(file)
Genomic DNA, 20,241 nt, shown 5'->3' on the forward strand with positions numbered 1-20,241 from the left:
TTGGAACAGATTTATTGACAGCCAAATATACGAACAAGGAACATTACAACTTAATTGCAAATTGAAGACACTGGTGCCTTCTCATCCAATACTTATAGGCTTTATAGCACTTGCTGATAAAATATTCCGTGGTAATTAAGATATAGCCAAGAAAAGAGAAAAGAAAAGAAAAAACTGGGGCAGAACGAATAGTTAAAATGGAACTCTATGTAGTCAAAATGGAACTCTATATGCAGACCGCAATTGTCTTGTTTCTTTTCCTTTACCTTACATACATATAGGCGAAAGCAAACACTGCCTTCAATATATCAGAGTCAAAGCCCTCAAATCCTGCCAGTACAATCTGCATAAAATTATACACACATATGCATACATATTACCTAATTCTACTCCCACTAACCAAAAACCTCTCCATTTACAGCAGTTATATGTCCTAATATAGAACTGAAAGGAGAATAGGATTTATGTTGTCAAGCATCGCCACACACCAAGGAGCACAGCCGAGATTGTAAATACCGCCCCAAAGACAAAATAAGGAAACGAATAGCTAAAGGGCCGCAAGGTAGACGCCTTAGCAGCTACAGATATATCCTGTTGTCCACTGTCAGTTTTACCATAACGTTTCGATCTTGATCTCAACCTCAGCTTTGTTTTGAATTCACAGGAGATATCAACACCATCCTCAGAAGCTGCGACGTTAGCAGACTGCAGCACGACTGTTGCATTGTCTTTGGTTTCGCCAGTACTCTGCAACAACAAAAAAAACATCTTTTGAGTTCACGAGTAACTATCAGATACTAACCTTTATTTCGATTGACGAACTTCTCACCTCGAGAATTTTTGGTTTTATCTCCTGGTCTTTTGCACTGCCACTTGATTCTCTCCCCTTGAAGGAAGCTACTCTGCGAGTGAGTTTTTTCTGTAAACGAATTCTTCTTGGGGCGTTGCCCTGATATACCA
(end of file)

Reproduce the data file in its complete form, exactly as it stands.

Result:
Genomic DNA, 20,241 nt, shown 5'->3' on the forward strand with positions numbered 1-20,241 from the left:
TTGGAACAGATTTATTGACAGCCAAATATACGAACAAGGAACATTACAACTTAATTGCAAATTGAAGACACTGGTGCCTTCTCATCCAATACTTATAGGCTTTATAGCACTTGCTGATAAAATATTCCGTGGTAATTAAGATATAGCCAAGAAAAGAGAAAAGAAAAGAAAAAACTGGGGCAGAACGAATAGTTAAAATGGAACTCTATGTAGTCAAAATGGAACTCTATATGCAGACCGCAATTGTCTTGTTTCTTTTCCTTTACCTTACATACATATAGGCGAAAGCAAACACTGCCTTCAATATATCAGAGTCAAAGCCCTCAAATCCTGCCAGTACAATCTGCATAAAATTATACACACATATGCATACATATTACCTAATTCTACTCCCACTAACCAAAAACCTCTCCATTTACAGCAGTTATATGTCCTAATATAGAACTGAAAGGAGAATAGGATTTATGTTGTCAAGCATCGCCACACACCAAGGAGCACAGCCGAGATTGTAAATACCGCCCCAAAGACAAAATAAGGAAACGAATAGCTAAAGGGCCGCAAGGTAGACGCCTTAGCAGCTACAGATATATCCTGTTGTCCACTGTCAGTTTTACCATAACGTTTCGATCTTGATCTCAACCTCAGCTTTGTTTTGAATTCACAGGAGATATCAACACCATCCTCAGAAGCTGCGACGTTAGCAGACTGCAGCACGACTGTTGCATTGTCTTTGGTTTCGCCAGTACTCTGCAACAACAAAAAAAACATCTTTTGAGTTCACGAGTAACTATCAGATACTAACCTTTATTTCGATTGACGAACTTCTCACCTCGAGAATTTTTGGTTTTATCTCCTGGTCTTTTGCACTGCCACTTGATTCTCTCCCCTTGAAGGAAGCTACTCTGCGAGTGAGTTTTTTCTGTAAACGAATTCTTCTTGGGGCGTTGCCCTGATATACCA